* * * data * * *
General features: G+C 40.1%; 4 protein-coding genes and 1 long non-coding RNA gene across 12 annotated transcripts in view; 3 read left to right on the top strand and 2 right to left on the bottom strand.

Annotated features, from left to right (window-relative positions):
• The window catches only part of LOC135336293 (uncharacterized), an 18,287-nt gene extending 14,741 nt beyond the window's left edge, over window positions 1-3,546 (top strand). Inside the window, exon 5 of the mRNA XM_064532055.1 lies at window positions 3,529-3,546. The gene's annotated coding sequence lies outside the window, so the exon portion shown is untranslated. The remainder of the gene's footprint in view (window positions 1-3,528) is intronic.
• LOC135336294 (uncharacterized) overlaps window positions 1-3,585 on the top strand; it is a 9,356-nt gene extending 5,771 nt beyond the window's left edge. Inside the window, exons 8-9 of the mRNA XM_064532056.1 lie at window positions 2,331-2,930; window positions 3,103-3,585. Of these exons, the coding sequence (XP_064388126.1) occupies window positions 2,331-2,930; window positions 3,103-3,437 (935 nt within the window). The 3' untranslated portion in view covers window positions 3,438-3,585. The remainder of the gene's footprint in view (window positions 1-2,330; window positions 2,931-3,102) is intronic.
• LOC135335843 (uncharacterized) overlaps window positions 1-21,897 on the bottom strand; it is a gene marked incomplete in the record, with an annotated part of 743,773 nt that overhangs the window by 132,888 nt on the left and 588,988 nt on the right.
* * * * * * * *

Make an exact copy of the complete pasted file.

General features: G+C 40.1%; 4 protein-coding genes and 1 long non-coding RNA gene across 12 annotated transcripts in view; 3 read left to right on the top strand and 2 right to left on the bottom strand.

Annotated features, from left to right (window-relative positions):
• The window catches only part of LOC135336293 (uncharacterized), an 18,287-nt gene extending 14,741 nt beyond the window's left edge, over window positions 1-3,546 (top strand). Inside the window, exon 5 of the mRNA XM_064532055.1 lies at window positions 3,529-3,546. The gene's annotated coding sequence lies outside the window, so the exon portion shown is untranslated. The remainder of the gene's footprint in view (window positions 1-3,528) is intronic.
• LOC135336294 (uncharacterized) overlaps window positions 1-3,585 on the top strand; it is a 9,356-nt gene extending 5,771 nt beyond the window's left edge. Inside the window, exons 8-9 of the mRNA XM_064532056.1 lie at window positions 2,331-2,930; window positions 3,103-3,585. Of these exons, the coding sequence (XP_064388126.1) occupies window positions 2,331-2,930; window positions 3,103-3,437 (935 nt within the window). The 3' untranslated portion in view covers window positions 3,438-3,585. The remainder of the gene's footprint in view (window positions 1-2,330; window positions 2,931-3,102) is intronic.
• LOC135335843 (uncharacterized) overlaps window positions 1-21,897 on the bottom strand; it is a gene marked incomplete in the record, with an annotated part of 743,773 nt that overhangs the window by 132,888 nt on the left and 588,988 nt on the right.